Skip to NavigationSkip to content

Pfizer abandons Exubera

Published on 19/10/07 at 11:36am

Once predicted to be a blockbuster, inhaled insulin product Exubera is to be abandoned by Pfizer because of poor sales.

Exubera is the first ever inhaled insulin, and had seemed to offer a convenient alternative to daily injections to diabetes patients, but the product has not caught on and Pfizer has decided to cut its losses.

The company had recently spent money on US direct-to-consumer television adverts in a last-ditch attempt to generate demand, but this proved unsuccessful.

"Despite our best efforts, Exubera has failed to gain the acceptance of patients and physicians," said Pfizer chief executive Jeffrey Kindler. "We have therefore concluded that further investment in this product is unwarranted."

The drug's failure is bad news for Pfizer, which faces a wave of patent expiries in the coming years, and saw its sales dip 2% in the third quarter of this year.

Exubera earned just $4 million in global sales in the second quarter of this year, a negligible return for the billions Pfizer has spent on developing, licensing and marketing the drug.

Pfizer paid $1.3 billion for sole marketing rights to the drug to development partner Sanofi-Aventis in 2006, also acquiring insulin production plants in Germany.

The company must now spend $2.8 billion in write-off charges to withdraw the drug, including charges from tangible and intangible assets, inventory and other costs.

Analysts Datamonitor say a number of factors conspired against Exubera, including the fact that it was only available with an unwieldy delivery device. Moreover, concerns about the risks of long-term lung damage and carcinogenicity remained, despite FDA approval.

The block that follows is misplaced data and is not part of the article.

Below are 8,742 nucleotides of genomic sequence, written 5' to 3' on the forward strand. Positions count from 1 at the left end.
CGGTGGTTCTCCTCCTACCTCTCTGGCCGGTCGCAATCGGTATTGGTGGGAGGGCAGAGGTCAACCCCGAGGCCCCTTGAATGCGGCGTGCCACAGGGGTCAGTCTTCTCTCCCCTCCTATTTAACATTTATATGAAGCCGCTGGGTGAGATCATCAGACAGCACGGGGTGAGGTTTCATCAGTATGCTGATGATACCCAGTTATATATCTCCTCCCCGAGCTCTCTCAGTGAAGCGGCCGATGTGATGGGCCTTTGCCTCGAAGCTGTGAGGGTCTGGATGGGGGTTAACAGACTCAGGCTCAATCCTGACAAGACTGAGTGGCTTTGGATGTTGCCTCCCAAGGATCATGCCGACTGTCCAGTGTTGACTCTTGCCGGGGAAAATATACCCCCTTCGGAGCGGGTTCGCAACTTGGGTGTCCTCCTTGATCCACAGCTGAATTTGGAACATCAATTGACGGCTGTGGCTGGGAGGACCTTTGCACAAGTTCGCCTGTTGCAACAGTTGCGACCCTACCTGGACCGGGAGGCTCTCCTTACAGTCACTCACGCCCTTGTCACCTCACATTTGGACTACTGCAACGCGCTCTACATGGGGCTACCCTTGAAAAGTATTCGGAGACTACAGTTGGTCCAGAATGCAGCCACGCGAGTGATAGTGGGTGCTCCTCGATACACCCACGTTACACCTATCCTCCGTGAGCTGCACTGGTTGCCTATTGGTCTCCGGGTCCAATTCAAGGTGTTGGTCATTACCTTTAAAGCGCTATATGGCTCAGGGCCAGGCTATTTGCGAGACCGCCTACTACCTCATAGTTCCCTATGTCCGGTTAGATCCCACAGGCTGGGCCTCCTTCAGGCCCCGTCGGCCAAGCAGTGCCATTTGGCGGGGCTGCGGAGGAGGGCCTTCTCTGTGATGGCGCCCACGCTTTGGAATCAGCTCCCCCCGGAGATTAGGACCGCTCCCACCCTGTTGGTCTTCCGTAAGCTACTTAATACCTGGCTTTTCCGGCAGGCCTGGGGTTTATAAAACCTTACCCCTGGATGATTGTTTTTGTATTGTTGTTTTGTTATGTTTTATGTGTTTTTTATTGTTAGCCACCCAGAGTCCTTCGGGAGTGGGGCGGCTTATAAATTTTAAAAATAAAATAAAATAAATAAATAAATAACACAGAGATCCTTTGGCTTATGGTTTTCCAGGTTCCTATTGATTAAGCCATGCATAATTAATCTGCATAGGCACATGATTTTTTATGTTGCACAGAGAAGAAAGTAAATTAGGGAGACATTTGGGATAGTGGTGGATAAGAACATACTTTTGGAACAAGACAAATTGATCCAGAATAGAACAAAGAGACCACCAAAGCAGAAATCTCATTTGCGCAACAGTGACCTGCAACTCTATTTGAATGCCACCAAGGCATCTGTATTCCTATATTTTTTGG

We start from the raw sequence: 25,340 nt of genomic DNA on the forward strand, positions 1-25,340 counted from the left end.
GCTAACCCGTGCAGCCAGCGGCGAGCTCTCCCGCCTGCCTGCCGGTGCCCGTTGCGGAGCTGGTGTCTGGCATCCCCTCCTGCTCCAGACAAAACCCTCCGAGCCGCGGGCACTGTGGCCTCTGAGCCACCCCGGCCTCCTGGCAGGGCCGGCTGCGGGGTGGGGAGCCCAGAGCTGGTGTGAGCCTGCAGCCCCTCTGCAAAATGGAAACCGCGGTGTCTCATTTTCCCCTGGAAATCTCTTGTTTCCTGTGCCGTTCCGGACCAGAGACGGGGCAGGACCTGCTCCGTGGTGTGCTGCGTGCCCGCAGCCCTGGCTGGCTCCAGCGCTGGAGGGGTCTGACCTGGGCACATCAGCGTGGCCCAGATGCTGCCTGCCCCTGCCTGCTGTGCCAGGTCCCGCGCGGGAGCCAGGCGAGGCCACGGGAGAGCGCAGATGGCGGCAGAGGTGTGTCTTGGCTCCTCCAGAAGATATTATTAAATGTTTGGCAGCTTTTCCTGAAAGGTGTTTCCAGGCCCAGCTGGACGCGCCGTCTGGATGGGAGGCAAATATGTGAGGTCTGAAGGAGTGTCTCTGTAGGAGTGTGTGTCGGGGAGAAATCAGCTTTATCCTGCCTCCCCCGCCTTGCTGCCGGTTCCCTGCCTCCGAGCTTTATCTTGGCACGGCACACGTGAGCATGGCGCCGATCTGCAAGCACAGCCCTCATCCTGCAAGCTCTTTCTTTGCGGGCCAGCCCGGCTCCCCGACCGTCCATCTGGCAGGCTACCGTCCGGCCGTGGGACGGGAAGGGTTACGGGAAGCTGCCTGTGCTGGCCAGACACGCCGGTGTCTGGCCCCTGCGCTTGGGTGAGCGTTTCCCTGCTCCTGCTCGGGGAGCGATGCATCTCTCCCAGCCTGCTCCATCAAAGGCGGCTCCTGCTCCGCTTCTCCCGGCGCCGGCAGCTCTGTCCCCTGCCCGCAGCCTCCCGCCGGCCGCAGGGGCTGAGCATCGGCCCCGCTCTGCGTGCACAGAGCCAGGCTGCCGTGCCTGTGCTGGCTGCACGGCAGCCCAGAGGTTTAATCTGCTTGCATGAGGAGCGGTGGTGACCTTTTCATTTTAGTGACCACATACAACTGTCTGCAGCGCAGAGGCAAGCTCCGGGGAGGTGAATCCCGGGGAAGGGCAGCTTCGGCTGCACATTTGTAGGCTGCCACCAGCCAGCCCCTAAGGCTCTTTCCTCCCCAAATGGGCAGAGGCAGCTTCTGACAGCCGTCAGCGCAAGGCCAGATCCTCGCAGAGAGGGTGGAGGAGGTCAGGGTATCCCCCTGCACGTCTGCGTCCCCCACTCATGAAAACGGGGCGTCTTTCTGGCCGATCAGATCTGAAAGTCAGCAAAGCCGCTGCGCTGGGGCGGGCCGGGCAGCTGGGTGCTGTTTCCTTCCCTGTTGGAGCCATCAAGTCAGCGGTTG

Its market squeezed by new oral treatments like Lilly's Byetta, the drug was also seen as an unnecessary expense by health payers, with no therapeutic advantage over injected insulin.  

The product was rejected by cost effectiveness bodies in the UK and Germany, and US doctors were dissuaded from using it because of its high reimbursement price.

Exubera's withdrawal could also be the death knell for rival products still in the pipeline. Novo Nordisk, Eli Lilly and Mannkind are working on their own inhaled insulin products, but may well decide to discontinue them.

Datamonitor analyst Dr Nikolaos Karachalias said: "It has now become clear that true convenience in the form of a discreet portable device is required in order to win over patients, and a true therapeutic advantage compared to traditionally administered insulin needs to be proven to secure reimbursement.

 

Mission Statement
Pharmafile.com is a leading portal for the pharmaceutical industry, providing industry professionals with pharma news, pharma events, pharma service company listings and pharma jobs,
Site content is produced by our editorial team exclusively for Pharmafile.com and our industry newspaper Pharmafocus. Service company profiles and listings are taken from our pharmaceutical industry directory, Pharmafile, and presented in a unique Find and Compare format to ensure the most relevant matches